Xbox 360 Red Ring Of Death: Consumers Need To Be Upset
First of all, I'm well aware that we're a PlayStation-oriented site (not a fansite or blog, for the record), but this doesn't mean we're not gamers like everyone else. I own both the PlayStation 3 and the Xbox 360 as does most everyone else I know at this point. However, regardless of the platform, I'm not understanding something: the catastrophe that is the "Red Ring of Death" system failure - yeah, you heard me; catastrophe - continues to run rampant, and as far as I can tell, Microsoft hasn't done anything to fix the problem. They hide behind this, "oh, it's just a flaw that can happen...there's nothing we can do about it." Translation- "We want all of you to buy multiple 360s."
Why? Why aren't more consumers absolutely livid about this? Over the past few years, I've paid close attention to this ongoing saga, and at one point, the RRoD issue caused defective rates to jump to over 30%. That's 1/3, people. One out of every three 360s sold have failed or will fail; that's what that number means. Since then, retailers have reported a decreasing number of defective returns, but it certainly hasn't decreased enough to be respectable. The latest results are all over the place, but the bigger retailers will still estimate a sold : returned defective ratio of anywhere between 10 and 25%. Now, during the worst times, Microsoft insisted it was no more than 3-5%, which is a flat-out lie, and nobody seemed to care. Then they say there's nothing they can do about it, and still, everyone stays quiet. What the hell is going on here?! Is this the biggest, most elaborate mind-wash in the history of electronics?
It would be one thing if the 360's competitors had similar issues, but both the Wii and PS3 are remarkably reliable, with retailer defective ratios always hovering around 1-3%. That's acceptable. That's expected. Nobody I know who owns a Wii has ever had it fail, and nobody I know who owns a PS3 has ever had it fail. The 360 tally? Well, one friend is currently on his third. Another is only on his second, but he just bought his first back in March. A third friend is on his fourth 360 in two years, and another acquaintance of mine has simply given up after his fourth bit the dust. This is insane. Look, I have the 360 for the same reasons others have it; games like Gears of War 1 and 2, Halo 3 and Fable II are too good to pass up, and I've immensely enjoyed other titles like Lost Odyssey, Beautiful Katamari, and I'm looking forward to Left 4 Dead. While I firmly believe the PS3 outstripped the 360 in 2008 (MGS4, LBP, and R2 is an unbeatable exclusive trio), the software is there for the 360.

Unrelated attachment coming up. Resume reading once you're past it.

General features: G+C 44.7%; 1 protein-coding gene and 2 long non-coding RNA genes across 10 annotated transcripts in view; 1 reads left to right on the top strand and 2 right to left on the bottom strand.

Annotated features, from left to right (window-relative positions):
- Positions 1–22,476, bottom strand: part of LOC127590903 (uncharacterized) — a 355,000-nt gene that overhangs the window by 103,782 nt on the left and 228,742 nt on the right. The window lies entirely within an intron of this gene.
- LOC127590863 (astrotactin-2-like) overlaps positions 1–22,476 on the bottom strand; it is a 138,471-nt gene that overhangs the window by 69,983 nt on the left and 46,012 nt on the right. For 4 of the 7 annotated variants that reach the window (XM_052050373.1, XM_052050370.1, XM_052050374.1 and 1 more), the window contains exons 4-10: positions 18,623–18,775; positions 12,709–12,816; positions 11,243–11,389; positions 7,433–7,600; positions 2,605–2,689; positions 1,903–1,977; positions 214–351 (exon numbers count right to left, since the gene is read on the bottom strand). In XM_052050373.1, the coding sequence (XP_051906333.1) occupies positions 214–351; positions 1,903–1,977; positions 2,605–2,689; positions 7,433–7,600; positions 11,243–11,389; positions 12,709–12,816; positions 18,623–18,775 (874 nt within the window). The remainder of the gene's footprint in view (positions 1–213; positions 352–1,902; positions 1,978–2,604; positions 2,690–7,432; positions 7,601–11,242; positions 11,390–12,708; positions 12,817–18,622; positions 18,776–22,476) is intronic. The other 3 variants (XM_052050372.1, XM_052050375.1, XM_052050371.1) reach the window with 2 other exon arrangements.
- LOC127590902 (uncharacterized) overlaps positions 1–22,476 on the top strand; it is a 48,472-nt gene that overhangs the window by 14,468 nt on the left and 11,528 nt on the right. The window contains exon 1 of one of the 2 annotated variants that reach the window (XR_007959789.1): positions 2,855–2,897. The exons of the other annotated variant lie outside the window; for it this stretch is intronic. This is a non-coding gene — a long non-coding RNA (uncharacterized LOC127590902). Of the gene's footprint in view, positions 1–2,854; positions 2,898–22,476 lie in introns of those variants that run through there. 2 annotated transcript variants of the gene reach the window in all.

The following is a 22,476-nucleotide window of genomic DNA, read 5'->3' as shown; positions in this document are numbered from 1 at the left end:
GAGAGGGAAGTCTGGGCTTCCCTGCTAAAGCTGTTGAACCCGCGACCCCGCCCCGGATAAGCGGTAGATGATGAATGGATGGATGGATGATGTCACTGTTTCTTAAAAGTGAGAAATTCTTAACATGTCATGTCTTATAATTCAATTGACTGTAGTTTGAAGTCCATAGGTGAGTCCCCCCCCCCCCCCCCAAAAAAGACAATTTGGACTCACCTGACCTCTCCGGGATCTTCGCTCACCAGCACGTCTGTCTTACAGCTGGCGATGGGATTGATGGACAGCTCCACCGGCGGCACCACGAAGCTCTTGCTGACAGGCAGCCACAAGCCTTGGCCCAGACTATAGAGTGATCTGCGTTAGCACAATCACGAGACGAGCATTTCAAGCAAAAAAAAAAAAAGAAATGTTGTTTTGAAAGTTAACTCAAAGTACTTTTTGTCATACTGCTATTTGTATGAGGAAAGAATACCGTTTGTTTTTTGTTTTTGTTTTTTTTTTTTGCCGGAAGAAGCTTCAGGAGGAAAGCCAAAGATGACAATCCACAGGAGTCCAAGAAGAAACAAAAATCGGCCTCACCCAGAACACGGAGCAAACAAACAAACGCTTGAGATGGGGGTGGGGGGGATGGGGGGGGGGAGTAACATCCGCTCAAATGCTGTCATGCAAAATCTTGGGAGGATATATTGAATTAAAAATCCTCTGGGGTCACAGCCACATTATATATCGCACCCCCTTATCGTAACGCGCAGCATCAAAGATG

But can that be the only reason? Is it somehow less frustrating for other people when their system fails? Because it would piss me right off, and it has in the past. We all pay a substantial sum of money for our entertainment, and the 360 is - and I'm not going to sugarcoat this - a horrendously unreliable machine, and it's an utter embarrassment as far as I'm concerned. It wouldn't matter if it were a blender or a camera; when something has such a disastrous defective rate, it is completely unacceptable and consumers need to punish the company responsible for the product. And yet, this isn't happening. Well, the PS3 has been catching up quite rapidly as of late, but that's probably due more to the aforementioned exclusives, Blu-Ray, enhanced Network and Store, and lower price. It probably has less to do with the RRoD issue on the 360, and this just bugs the crap out of me. Yes, the 360 gets a lot less play time for me, but a lot of that is because I'm just worried it'll fail if I even look at the thing.
Everywhere I go, I hear about another failed 360. It could be my cousin's house where my uncle has brought the 360 to the post office three times already, or it could be down at GameStop, where yet another 360 with the three flashing red lights is sitting in the promotional display. Yeah, that's one hell of a promotion. But obviously, Microsoft doesn't care, and that's because they clearly have nothing to worry about. And they won't have anything to worry about unless consumers smarten up and execute their right to say, "ah, no, I don't want to be stolen from." The 360 is a fine gaming machine, and I'm not going to deny that. But someone somewhere needs to force Microsoft to fix this. And if you honestly believe they can't, you really are a lost cause.
P.S. Concerning 360 worldwide sales, I'm just wondering...how many of those are "new" buyers whose warranty ran out and had to buy a new one? I mean, I'm just curious.
11/20/2008 Ben Dutka